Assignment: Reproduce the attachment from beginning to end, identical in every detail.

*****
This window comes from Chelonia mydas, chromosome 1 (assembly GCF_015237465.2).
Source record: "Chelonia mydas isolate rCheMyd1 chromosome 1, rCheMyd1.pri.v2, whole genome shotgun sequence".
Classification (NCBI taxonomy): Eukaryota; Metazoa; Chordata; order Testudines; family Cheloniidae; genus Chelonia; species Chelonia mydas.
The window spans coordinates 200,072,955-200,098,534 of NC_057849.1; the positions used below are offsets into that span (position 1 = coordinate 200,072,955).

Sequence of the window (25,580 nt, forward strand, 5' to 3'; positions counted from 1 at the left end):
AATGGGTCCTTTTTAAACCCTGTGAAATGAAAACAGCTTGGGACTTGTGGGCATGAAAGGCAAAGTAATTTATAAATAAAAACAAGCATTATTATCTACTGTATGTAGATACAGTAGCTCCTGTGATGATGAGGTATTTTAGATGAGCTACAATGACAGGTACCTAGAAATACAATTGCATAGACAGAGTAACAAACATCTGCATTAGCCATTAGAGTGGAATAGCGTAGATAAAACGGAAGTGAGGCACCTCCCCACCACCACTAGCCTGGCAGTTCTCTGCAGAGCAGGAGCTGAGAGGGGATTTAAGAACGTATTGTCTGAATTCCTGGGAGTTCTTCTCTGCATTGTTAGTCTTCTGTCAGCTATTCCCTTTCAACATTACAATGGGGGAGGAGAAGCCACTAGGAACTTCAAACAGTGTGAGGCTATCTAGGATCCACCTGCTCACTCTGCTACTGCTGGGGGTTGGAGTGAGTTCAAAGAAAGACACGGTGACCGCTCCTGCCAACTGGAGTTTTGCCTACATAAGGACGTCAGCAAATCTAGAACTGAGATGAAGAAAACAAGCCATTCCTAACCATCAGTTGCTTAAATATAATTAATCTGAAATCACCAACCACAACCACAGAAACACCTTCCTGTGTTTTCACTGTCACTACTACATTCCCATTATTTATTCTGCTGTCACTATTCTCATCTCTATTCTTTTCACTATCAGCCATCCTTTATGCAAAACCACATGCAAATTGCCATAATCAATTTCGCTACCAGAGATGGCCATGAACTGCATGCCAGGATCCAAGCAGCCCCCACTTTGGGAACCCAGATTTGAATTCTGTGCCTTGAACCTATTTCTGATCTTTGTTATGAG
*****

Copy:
This window comes from Chelonia mydas, chromosome 1 (assembly GCF_015237465.2).
Source record: "Chelonia mydas isolate rCheMyd1 chromosome 1, rCheMyd1.pri.v2, whole genome shotgun sequence".
Classification (NCBI taxonomy): Eukaryota; Metazoa; Chordata; order Testudines; family Cheloniidae; genus Chelonia; species Chelonia mydas.
The window spans coordinates 200,072,955-200,098,534 of NC_057849.1; the positions used below are offsets into that span (position 1 = coordinate 200,072,955).

Sequence of the window (25,580 nt, forward strand, 5' to 3'; positions counted from 1 at the left end):
AATGGGTCCTTTTTAAACCCTGTGAAATGAAAACAGCTTGGGACTTGTGGGCATGAAAGGCAAAGTAATTTATAAATAAAAACAAGCATTATTATCTACTGTATGTAGATACAGTAGCTCCTGTGATGATGAGGTATTTTAGATGAGCTACAATGACAGGTACCTAGAAATACAATTGCATAGACAGAGTAACAAACATCTGCATTAGCCATTAGAGTGGAATAGCGTAGATAAAACGGAAGTGAGGCACCTCCCCACCACCACTAGCCTGGCAGTTCTCTGCAGAGCAGGAGCTGAGAGGGGATTTAAGAACGTATTGTCTGAATTCCTGGGAGTTCTTCTCTGCATTGTTAGTCTTCTGTCAGCTATTCCCTTTCAACATTACAATGGGGGAGGAGAAGCCACTAGGAACTTCAAACAGTGTGAGGCTATCTAGGATCCACCTGCTCACTCTGCTACTGCTGGGGGTTGGAGTGAGTTCAAAGAAAGACACGGTGACCGCTCCTGCCAACTGGAGTTTTGCCTACATAAGGACGTCAGCAAATCTAGAACTGAGATGAAGAAAACAAGCCATTCCTAACCATCAGTTGCTTAAATATAATTAATCTGAAATCACCAACCACAACCACAGAAACACCTTCCTGTGTTTTCACTGTCACTACTACATTCCCATTATTTATTCTGCTGTCACTATTCTCATCTCTATTCTTTTCACTATCAGCCATCCTTTATGCAAAACCACATGCAAATTGCCATAATCAATTTCGCTACCAGAGATGGCCATGAACTGCATGCCAGGATCCAAGCAGCCCCCACTTTGGGAACCCAGATTTGAATTCTGTGCCTTGAACCTATTTCTGATCTTTGTTATGAG